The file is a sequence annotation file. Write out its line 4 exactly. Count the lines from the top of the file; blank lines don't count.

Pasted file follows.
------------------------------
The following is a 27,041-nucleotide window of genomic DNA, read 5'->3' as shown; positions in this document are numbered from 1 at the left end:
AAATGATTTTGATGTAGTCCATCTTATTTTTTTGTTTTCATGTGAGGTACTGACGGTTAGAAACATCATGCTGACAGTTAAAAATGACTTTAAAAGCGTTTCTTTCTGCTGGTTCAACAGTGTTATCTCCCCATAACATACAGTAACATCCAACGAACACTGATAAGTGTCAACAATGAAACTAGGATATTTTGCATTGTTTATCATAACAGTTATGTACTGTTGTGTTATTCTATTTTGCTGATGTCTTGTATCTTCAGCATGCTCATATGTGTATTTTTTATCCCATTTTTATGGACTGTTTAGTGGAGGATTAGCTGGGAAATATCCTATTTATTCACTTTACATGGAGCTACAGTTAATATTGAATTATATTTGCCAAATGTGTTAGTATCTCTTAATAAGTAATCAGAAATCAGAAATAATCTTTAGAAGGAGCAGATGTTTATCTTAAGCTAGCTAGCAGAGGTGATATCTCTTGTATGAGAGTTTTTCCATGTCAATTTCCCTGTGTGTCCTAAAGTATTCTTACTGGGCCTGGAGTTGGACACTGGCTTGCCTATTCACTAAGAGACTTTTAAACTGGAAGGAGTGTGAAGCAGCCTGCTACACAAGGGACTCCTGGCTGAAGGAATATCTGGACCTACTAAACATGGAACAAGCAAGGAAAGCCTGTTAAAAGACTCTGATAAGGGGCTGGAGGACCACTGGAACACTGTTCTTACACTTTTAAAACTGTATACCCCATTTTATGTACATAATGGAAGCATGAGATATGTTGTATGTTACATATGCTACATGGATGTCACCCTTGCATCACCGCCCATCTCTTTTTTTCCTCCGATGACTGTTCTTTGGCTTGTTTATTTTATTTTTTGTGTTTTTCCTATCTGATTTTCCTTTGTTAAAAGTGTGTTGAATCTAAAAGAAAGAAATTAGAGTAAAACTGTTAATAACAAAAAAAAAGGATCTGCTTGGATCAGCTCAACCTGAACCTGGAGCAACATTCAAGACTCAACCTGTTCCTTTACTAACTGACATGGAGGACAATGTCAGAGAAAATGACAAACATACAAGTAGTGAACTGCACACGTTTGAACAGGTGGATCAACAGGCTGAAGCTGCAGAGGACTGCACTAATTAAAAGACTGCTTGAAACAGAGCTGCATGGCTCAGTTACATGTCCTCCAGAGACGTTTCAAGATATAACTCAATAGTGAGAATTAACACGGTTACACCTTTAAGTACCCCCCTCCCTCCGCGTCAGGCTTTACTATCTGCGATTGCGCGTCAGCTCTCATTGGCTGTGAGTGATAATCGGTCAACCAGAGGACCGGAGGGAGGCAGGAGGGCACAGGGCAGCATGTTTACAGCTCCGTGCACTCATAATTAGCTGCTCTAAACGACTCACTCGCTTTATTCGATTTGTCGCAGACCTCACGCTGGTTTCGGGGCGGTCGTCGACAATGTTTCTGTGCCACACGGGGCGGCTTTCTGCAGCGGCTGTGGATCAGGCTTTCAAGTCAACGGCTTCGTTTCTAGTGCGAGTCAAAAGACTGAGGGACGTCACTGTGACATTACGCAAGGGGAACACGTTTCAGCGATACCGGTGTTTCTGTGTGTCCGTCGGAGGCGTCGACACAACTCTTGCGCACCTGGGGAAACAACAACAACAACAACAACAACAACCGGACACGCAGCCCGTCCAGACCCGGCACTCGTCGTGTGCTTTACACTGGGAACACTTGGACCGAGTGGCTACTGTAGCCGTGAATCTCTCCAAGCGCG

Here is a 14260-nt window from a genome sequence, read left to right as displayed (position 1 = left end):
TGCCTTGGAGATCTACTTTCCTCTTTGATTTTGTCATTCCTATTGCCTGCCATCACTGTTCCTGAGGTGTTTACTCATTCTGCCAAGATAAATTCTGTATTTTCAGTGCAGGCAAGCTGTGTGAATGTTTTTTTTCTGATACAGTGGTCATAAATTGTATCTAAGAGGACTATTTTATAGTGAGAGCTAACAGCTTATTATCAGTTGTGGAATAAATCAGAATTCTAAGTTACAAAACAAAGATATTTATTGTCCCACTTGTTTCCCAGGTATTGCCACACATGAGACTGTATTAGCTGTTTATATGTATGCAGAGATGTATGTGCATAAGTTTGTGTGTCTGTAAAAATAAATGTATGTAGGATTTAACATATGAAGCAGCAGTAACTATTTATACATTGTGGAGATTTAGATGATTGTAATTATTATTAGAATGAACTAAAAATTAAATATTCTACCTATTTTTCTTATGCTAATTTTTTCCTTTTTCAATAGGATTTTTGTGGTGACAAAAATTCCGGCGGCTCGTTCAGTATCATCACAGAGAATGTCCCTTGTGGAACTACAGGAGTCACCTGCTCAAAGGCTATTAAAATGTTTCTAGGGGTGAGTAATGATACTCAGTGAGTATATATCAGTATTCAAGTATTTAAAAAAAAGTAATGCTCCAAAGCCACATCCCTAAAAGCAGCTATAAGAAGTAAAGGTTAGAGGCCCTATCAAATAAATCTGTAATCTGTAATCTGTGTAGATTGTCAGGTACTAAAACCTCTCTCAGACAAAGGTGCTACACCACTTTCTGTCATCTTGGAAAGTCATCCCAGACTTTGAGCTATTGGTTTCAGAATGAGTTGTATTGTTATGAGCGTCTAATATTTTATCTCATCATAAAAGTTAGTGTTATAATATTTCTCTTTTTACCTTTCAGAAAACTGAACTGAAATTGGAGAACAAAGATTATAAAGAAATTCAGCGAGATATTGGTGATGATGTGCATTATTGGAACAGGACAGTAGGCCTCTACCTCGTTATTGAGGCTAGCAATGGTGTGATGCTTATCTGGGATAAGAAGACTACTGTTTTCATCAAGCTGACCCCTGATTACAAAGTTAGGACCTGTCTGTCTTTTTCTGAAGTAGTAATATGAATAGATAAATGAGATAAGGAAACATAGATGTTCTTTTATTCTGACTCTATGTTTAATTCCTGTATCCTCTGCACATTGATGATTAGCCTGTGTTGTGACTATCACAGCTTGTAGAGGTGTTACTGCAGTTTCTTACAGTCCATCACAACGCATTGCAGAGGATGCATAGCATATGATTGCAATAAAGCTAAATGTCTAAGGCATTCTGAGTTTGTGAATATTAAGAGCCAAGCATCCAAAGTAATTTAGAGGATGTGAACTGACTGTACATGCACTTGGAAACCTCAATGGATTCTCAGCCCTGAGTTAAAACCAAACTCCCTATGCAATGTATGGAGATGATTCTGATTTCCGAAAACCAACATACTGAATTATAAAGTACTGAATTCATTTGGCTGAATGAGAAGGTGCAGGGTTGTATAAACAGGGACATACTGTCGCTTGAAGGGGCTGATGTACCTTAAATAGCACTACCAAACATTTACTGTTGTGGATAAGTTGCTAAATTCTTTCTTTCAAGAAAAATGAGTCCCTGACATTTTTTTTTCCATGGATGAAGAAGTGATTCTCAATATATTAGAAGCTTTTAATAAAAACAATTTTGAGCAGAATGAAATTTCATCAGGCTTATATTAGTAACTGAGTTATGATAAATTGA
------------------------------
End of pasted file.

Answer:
TGCCTTGGAGATCTACTTTCCTCTTTGATTTTGTCATTCCTATTGCCTGCCATCACTGTTCCTGAGGTGTTTACTCATTCTGCCAAGATAAATTCTGTATTTTCAGTGCAGGCAAGCTGTGTGAATGTTTTTTTTCTGATACAGTGGTCATAAATTGTATCTAAGAGGACTATTTTATAGTGAGAGCTAACAGCTTATTATCAGTTGTGGAATAAATCAGAATTCTAAGTTACAAAACAAAGATATTTATTGTCCCACTTGTTTCCCAGGTATTGCCACACATGAGACTGTATTAGCTGTTTATATGTATGCAGAGATGTATGTGCATAAGTTTGTGTGTCTGTAAAAATAAATGTATGTAGGATTTAACATATGAAGCAGCAGTAACTATTTATACATTGTGGAGATTTAGATGATTGTAATTATTATTAGAATGAACTAAAAATTAAATATTCTACCTATTTTTCTTATGCTAATTTTTTCCTTTTTCAATAGGATTTTTGTGGTGACAAAAATTCCGGCGGCTCGTTCAGTATCATCACAGAGAATGTCCCTTGTGGAACTACAGGAGTCACCTGCTCAAAGGCTATTAAAATGTTTCTAGGGGTGAGTAATGATACTCAGTGAGTATATATCAGTATTCAAGTATTTAAAAAAAAGTAATGCTCCAAAGCCACATCCCTAAAAGCAGCTATAAGAAGTAAAGGTTAGAGGCCCTATCAAATAAATCTGTAATCTGTAATCTGTGTAGATTGTCAGGTACTAAAACCTCTCTCAGACAAAGGTGCTACACCACTTTCTGTCATCTTGGAAAGTCATCCCAGACTTTGAGCTATTGGTTTCAGAATGAGTTGTATTGTTATGAGCGTCTAATATTTTATCTCATCATAAAAGTTAGTGTTATAATATTTCTCTTTTTACCTTTCAGAAAACTGAACTGAAATTGGAGAACAAAGATTATAAAGAAATTCAGCGAGATATTGGTGATGATGTGCATTATTGGAACAGGACAGTAGGCCTCTACCTCGTTATTGAGGCTAGCAATGGTGTGATGCTTATCTGGGATAAGAAGACTACTGTTTTCATCAAGCTGACCCCTGATTACAAAGTTAGGACCTGTCTGTCTTTTTCTGAAGTAGTAATATGAATAGATAAATGAGATAAGGAAACATAGATGTTCTTTTATTCTGACTCTATGTTTAATTCCTGTATCCTCTGCACATTGATGATTAGCCTGTGTTGTGACTATCACAGCTTGTAGAGGTGTTACTGCAGTTTCTTACAGTCCATCACAACGCATTGCAGAGGATGCATAGCATATGATTGCAATAAAGCTAAATGTCTAAGGCATTCTGAGTTTGTGAATATTAAGAGCCAAGCATCCAAAGTAATTTAGAGGATGTGAACTGACTGTACATGCACTTGGAAACCTCAATGGATTCTCAGCCCTGAGTTAAAACCAAACTCCCTATGCAATGTATGGAGATGATTCTGATTTCCGAAAACCAACATACTGAATTATAAAGTACTGAATTCATTTGGCTGAATGAGAAGGTGCAGGGTTGTATAAACAGGGACATACTGTCGCTTGAAGGGGCTGATGTACCTTAAATAGCACTACCAAACATTTACTGTTGTGGATAAGTTGCTAAATTCTTTCTTTCAAGAAAAATGAGTCCCTGACATTTTTTTTTCCATGGATGAAGAAGTGATTCTCAATATATTAGAAGCTTTTAATAAAAACAATTTTGAGCAGAATGAAATTTCATCAGGCTTATATTAGTAACTGAGTTATGATAAATTGA